Daily Archives: May 3, 2008

Judge gets award for upholding the law

Alternative title: “Our standards are so low”.

Remember David Pollitt? [Previous posts here, here, here and here] Yeah, he’s the guy whose release from prison after maxing out from his sentence had his rich neighbors in an uproar. They didn’t want him living in their cul-de-sac, so they staged protests and feverishly dialed into “Idol Governor”, simultaneously pressing 0 for the operator (I guess 1 for complete abrogation of the rule of law and 2 for abandonment of common sense weren’t enough. They went straight for the operator Governor).

So the Governor, as any good Governor would do, stepped in and asked the chief prosecutor attorney general to intervene to see “if we could have this here guy locked up longer than his sentence”, because well, “I’m the Guv’nor dammit and I should be able to”^.

Thankfully, the only person who could actually make Mr. Pollitt go back to jail remembered that there’s something called the law, which is written in these things called books, to which we do something called follow.

Judge Susan Handy was rather skeptical of the legal basis for this “request” from the Governor and reached back into obscure legalese to pull out a rarely heard term called “Illegal”. Never heard of it.

Anyway, whatever this “illegal” action was, it was coupled with some other bizarre phrase known as “standing”. I guess if you aren’t standing, you can’t do something illegal. My head is spinning.

[insert deafening silence, followed by sound of crickets chirping]

So. The point of this nonsense post is that this past Thursday was the 50th Anniversary of Law Day. Judge Handy received an award from the New London County Bar Association. In keeping with the tradition that lawyers are the most uncreative people on Earth, who have an affinity for campy, cheesy names, the award was called the Liberty Bell Award. Because, I guess, someone rang Liberty’s bell.

“I am both humbled and, I have to say, completely overwhelmed, to receive an award for simply doing the job you entrusted me to do,” said Handy, who was appointed to the bench 15 years ago and serves as presiding judge for criminal matters in the New London judicial district.

Let’s be clear: this post is not about Judge Handy at all. She obviously did the right thing. What disturbs me is that doing the right thing now leads to awards and needs to be recognized. How skewed has our notion of justice become that a judge who follows the law and does the most obvious thing has be to feted.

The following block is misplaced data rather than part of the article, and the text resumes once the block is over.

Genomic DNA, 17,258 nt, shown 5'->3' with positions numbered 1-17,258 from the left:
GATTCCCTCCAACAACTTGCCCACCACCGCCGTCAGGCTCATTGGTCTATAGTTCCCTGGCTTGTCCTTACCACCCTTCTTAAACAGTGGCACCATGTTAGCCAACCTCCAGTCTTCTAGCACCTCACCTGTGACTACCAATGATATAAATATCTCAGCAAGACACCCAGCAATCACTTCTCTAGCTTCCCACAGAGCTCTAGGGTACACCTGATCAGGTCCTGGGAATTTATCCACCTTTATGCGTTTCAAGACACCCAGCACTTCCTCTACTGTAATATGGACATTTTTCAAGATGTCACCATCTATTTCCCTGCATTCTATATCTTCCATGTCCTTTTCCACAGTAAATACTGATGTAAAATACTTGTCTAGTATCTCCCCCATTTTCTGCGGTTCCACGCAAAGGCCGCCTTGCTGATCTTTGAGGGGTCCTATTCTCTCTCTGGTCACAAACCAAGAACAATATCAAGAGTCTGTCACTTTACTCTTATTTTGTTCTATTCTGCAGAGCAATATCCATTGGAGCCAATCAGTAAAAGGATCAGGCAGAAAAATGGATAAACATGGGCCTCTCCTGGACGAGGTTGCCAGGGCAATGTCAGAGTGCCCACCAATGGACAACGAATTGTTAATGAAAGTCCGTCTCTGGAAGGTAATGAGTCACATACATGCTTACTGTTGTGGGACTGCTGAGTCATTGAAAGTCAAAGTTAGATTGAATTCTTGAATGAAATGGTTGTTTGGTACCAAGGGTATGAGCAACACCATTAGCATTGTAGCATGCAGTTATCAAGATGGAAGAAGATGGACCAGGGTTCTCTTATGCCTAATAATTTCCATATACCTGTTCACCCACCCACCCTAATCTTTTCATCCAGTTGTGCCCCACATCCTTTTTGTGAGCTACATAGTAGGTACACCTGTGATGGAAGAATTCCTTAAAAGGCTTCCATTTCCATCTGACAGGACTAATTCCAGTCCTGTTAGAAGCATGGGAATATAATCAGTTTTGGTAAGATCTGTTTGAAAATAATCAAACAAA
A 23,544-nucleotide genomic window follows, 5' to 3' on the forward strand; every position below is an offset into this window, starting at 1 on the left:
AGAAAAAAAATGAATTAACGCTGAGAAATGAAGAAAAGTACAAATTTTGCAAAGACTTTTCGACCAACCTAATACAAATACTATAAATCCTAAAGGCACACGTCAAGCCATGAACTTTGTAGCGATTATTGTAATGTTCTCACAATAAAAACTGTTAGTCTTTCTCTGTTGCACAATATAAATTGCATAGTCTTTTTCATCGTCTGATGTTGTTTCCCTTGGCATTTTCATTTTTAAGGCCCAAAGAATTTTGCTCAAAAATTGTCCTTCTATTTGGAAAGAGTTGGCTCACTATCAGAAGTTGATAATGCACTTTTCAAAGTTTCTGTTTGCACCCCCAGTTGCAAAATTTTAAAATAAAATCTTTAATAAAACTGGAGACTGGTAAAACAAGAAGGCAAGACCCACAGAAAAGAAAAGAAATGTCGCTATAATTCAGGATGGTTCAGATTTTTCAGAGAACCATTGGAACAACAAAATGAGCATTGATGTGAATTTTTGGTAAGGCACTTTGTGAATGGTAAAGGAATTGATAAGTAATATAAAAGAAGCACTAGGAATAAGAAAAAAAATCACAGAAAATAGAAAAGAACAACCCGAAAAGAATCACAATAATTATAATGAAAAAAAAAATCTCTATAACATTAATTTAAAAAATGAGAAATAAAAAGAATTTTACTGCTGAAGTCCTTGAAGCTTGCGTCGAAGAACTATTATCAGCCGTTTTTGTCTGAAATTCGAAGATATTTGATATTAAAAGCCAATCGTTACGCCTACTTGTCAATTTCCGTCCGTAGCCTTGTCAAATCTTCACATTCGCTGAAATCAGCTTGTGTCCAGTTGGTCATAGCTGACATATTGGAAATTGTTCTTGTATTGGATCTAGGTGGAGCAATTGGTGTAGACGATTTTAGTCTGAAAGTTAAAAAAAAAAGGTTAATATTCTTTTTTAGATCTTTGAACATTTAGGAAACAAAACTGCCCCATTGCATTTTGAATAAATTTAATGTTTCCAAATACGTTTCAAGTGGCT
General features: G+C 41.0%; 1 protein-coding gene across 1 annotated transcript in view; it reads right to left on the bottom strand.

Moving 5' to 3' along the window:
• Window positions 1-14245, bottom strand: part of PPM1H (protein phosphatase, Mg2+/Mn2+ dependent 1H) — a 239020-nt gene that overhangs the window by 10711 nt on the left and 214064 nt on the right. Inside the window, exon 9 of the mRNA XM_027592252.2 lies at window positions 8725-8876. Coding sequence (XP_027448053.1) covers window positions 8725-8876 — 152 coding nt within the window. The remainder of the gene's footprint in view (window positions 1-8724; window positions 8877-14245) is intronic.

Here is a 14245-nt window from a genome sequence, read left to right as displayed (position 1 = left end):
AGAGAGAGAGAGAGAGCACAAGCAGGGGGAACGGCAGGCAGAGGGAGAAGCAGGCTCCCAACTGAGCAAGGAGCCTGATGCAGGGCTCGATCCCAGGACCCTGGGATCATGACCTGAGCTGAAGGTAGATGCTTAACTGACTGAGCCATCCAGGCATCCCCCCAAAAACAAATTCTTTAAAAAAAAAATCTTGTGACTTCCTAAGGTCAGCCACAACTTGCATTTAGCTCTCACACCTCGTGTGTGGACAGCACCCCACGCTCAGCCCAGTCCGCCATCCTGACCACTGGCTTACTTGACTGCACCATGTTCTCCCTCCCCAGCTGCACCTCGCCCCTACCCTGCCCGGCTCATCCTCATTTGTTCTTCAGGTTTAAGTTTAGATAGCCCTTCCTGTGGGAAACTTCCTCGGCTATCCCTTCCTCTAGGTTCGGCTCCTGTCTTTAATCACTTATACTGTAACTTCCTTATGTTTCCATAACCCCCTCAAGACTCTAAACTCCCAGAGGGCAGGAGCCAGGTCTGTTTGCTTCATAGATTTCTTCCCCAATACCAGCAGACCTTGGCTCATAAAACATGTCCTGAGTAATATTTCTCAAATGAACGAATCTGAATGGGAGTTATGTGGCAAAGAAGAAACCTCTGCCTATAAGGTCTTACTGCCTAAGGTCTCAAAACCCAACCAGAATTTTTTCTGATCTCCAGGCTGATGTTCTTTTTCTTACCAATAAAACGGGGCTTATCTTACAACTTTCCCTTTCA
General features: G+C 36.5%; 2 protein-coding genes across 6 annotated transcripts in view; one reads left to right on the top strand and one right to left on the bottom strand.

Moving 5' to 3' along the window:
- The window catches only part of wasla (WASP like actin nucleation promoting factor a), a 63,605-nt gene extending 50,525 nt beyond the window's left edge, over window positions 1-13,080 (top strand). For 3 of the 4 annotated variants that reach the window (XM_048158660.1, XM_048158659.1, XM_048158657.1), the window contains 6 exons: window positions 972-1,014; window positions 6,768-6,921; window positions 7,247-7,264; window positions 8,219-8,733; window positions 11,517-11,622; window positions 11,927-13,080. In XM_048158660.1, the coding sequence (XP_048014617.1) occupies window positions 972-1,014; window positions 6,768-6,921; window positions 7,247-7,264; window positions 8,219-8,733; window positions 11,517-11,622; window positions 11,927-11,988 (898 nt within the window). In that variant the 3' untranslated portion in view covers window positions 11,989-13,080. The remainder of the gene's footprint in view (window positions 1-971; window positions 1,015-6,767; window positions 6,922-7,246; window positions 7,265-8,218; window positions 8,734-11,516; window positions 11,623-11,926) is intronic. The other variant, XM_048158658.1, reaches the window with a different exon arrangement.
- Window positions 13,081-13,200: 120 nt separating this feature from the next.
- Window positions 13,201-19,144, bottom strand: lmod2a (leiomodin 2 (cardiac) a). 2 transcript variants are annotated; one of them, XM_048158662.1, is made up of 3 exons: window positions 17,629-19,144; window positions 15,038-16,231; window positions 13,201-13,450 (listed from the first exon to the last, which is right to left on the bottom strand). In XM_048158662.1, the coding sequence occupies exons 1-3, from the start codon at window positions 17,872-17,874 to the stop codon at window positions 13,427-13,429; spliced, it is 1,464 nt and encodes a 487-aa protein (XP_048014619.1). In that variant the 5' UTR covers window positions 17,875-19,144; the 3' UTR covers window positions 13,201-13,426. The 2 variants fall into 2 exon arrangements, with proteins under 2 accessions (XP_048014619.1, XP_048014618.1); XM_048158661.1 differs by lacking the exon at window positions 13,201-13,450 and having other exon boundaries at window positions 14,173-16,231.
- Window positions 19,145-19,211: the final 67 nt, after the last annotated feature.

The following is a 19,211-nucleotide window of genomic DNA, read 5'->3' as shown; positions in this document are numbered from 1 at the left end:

“Let’s imagine if Judge Handy had not ruled as she did,” [Chief Court Administrator Judge Barbara] Quinn said. “A man who had completed his prison sentence would have been unjustly held. The neighbors and some politicians would have rejoiced, along with many members of the public. I would submit to you, however, that the damage to the constitutional rights of every member of the public would have been shaken to the core.”

Why must we imagine? It should be unthinkable that she would rule any other way. This should have passed silently in the night – yet now we have to beat it over people’s heads that she did the right thing.

Congratulations, Judge Handy and I hope this keeps giving you the courage to do the right thing. What worries is me is now I don’t know how many judges would have done the opposite.

^Obviously she did not say that. I don’t know what she said. That was an attempt at humor.

Forced confession results in acquittal

The Kwame Wells-Jordan trial in New Haven has had it all: false confessions, recanting co-defendants, a near-fight between the state’s star witness and the prosecutor, a cop who has since retired amidst scandal and expert testimony on false confessions.

In the end, it looks like the system worked. A jury returned not guilty verdicts yesterday on all counts. Wells-Jordan was charged with being an accessory to assault, robbery in the first degree and conspiracy to commit robbery. The victim, Herbert Fields, was shot dead during this robbery by another man, who plead guilty to murder.

The recantation and coercion:

But when Johnson [the co-d] testified during the Wells-Jordan trial, he recanted his police statement. Michael Holmes, who police believed was the third person involved in the robbery but was not charged, also contradicted his taped statement.

Wells-Jordan did not testify on his own behalf, but his aunt and legal guardian, Julia Sykes, testified she and her nephew underwent lengthy, high-pressure interrogations in September 2006 and two months later, the day he was arrested.

Skyes, Johnson and Holmes said [now retired, but still embroiled in scandal police officer] Willoughby told the three teenagers a lie in an effort to get them to confess: that their handprints were on Fields’ car. That handprint really belonged to [someone else].

There were two interviews between Wells-Jordan, his aunt and the police, the latter resulting in the false confession. The circumstances surrounding the confessions involved the usual “we know what’s best for you, so if you tell us you did it, you won’t be a defendant” spiel.

The expert: